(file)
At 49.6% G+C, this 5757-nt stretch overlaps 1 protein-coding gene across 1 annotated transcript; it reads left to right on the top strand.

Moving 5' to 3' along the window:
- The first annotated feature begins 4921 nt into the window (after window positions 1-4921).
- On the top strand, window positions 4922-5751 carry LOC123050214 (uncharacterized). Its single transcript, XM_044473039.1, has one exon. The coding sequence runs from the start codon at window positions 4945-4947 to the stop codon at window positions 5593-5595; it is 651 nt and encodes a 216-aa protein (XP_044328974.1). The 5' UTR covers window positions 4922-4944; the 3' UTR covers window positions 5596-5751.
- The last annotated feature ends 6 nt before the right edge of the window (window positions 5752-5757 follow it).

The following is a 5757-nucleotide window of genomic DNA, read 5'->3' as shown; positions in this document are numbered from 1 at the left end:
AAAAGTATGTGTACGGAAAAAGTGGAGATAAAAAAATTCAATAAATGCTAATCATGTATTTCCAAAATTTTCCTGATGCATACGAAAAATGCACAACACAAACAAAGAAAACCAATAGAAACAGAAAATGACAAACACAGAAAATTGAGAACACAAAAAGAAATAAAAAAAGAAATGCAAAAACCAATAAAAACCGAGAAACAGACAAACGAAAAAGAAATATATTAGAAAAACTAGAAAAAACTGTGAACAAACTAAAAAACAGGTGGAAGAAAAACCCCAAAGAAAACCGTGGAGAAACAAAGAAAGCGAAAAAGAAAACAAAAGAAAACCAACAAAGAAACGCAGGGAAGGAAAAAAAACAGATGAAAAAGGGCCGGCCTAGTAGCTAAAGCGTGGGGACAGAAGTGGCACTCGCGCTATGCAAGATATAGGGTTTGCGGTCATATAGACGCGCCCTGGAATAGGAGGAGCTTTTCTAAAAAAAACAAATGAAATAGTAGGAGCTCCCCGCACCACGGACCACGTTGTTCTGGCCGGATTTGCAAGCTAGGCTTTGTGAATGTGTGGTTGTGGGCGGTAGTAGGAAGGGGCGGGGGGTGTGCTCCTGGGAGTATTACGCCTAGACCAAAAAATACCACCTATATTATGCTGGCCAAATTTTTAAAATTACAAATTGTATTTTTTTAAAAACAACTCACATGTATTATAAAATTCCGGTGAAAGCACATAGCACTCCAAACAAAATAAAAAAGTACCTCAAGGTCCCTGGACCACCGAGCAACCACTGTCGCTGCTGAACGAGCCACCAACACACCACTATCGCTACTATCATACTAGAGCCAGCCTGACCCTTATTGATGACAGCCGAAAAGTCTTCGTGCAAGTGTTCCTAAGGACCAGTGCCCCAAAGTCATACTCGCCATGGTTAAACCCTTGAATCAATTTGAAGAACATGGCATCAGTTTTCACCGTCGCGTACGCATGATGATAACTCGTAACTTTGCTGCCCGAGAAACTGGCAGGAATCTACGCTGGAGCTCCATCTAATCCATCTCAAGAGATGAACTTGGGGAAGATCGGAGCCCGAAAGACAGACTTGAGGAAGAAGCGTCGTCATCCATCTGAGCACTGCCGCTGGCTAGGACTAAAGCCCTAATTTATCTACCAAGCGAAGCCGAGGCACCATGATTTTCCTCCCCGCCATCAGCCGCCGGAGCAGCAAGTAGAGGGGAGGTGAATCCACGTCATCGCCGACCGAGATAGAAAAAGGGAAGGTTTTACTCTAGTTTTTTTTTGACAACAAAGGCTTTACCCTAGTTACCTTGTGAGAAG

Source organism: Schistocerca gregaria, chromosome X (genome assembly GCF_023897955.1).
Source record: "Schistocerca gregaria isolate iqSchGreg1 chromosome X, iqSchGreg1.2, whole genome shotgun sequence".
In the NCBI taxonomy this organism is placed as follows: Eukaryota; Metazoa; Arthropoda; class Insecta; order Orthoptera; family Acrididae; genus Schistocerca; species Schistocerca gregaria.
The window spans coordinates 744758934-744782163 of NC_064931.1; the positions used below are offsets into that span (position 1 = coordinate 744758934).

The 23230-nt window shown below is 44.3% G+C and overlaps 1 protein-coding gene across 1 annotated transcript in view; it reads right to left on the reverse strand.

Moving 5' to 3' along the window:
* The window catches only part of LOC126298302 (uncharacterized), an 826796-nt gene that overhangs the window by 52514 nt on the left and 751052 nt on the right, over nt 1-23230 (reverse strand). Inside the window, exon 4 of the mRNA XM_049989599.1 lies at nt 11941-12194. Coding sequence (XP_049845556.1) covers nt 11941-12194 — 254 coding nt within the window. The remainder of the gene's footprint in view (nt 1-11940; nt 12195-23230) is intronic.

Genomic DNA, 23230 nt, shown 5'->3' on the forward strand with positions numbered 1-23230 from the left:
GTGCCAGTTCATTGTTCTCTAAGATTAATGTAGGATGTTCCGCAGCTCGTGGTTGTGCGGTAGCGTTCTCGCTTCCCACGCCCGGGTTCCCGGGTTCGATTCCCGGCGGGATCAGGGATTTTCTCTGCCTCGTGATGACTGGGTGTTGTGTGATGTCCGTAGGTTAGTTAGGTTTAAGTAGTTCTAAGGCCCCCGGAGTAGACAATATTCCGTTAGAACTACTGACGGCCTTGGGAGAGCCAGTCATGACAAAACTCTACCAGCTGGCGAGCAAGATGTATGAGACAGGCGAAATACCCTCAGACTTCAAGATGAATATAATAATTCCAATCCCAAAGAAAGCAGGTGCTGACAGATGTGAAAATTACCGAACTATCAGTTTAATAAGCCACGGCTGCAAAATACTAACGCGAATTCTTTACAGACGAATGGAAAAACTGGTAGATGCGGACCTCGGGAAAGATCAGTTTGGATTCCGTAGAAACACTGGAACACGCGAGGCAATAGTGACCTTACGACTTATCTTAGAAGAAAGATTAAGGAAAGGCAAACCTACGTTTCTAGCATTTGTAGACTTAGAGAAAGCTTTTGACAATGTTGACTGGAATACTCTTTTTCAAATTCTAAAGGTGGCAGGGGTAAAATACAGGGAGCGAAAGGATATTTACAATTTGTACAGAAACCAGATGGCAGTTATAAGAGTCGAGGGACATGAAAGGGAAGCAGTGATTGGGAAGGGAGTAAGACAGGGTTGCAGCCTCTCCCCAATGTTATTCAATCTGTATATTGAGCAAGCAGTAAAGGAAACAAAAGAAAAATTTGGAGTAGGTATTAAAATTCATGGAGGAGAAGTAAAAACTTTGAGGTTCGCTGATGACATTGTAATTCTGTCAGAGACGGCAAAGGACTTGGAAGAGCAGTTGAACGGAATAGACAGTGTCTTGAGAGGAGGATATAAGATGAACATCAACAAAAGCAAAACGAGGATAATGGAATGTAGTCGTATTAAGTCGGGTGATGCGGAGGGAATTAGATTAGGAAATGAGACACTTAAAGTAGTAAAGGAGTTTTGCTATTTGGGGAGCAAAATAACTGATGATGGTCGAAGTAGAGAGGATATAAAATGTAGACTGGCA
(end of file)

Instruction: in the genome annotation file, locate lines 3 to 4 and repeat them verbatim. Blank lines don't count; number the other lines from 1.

- The first annotated feature begins 4921 nt into the window (after window positions 1-4921).
- On the top strand, window positions 4922-5751 carry LOC123050214 (uncharacterized). Its single transcript, XM_044473039.1, has one exon. The coding sequence runs from the start codon at window positions 4945-4947 to the stop codon at window positions 5593-5595; it is 651 nt and encodes a 216-aa protein (XP_044328974.1). The 5' UTR covers window positions 4922-4944; the 3' UTR covers window positions 5596-5751.